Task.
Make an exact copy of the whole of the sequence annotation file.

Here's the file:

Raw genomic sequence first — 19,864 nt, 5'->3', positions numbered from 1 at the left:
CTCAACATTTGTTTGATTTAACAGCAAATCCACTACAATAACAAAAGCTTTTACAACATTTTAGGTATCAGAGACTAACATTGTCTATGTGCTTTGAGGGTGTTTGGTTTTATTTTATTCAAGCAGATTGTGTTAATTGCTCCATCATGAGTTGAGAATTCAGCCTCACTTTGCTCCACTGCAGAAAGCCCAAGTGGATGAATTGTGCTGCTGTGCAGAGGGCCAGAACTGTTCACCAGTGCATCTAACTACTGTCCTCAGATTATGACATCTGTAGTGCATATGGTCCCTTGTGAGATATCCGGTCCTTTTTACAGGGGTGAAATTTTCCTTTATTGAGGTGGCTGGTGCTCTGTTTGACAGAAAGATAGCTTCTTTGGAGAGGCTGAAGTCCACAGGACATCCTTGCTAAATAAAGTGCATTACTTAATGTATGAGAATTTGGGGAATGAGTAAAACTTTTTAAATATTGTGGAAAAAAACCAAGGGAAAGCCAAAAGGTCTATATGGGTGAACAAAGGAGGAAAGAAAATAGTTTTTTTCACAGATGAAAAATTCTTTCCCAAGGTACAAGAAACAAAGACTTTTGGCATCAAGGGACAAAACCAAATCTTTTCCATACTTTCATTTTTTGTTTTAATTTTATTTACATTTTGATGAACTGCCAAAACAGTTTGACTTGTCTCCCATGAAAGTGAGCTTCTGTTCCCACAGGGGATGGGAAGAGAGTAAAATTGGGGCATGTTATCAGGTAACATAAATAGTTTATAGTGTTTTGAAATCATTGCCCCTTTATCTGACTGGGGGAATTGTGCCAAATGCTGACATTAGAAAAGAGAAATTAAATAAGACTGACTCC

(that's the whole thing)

Raw genomic sequence first — 19,864 nt, 5'->3', positions numbered from 1 at the left:
CTCAACATTTGTTTGATTTAACAGCAAATCCACTACAATAACAAAAGCTTTTACAACATTTTAGGTATCAGAGACTAACATTGTCTATGTGCTTTGAGGGTGTTTGGTTTTATTTTATTCAAGCAGATTGTGTTAATTGCTCCATCATGAGTTGAGAATTCAGCCTCACTTTGCTCCACTGCAGAAAGCCCAAGTGGATGAATTGTGCTGCTGTGCAGAGGGCCAGAACTGTTCACCAGTGCATCTAACTACTGTCCTCAGATTATGACATCTGTAGTGCATATGGTCCCTTGTGAGATATCCGGTCCTTTTTACAGGGGTGAAATTTTCCTTTATTGAGGTGGCTGGTGCTCTGTTTGACAGAAAGATAGCTTCTTTGGAGAGGCTGAAGTCCACAGGACATCCTTGCTAAATAAAGTGCATTACTTAATGTATGAGAATTTGGGGAATGAGTAAAACTTTTTAAATATTGTGGAAAAAAACCAAGGGAAAGCCAAAAGGTCTATATGGGTGAACAAAGGAGGAAAGAAAATAGTTTTTTTCACAGATGAAAAATTCTTTCCCAAGGTACAAGAAACAAAGACTTTTGGCATCAAGGGACAAAACCAAATCTTTTCCATACTTTCATTTTTTGTTTTAATTTTATTTACATTTTGATGAACTGCCAAAACAGTTTGACTTGTCTCCCATGAAAGTGAGCTTCTGTTCCCACAGGGGATGGGAAGAGAGTAAAATTGGGGCATGTTATCAGGTAACATAAATAGTTTATAGTGTTTTGAAATCATTGCCCCTTTATCTGACTGGGGGAATTGTGCCAAATGCTGACATTAGAAAAGAGAAATTAAATAAGACTGACTCC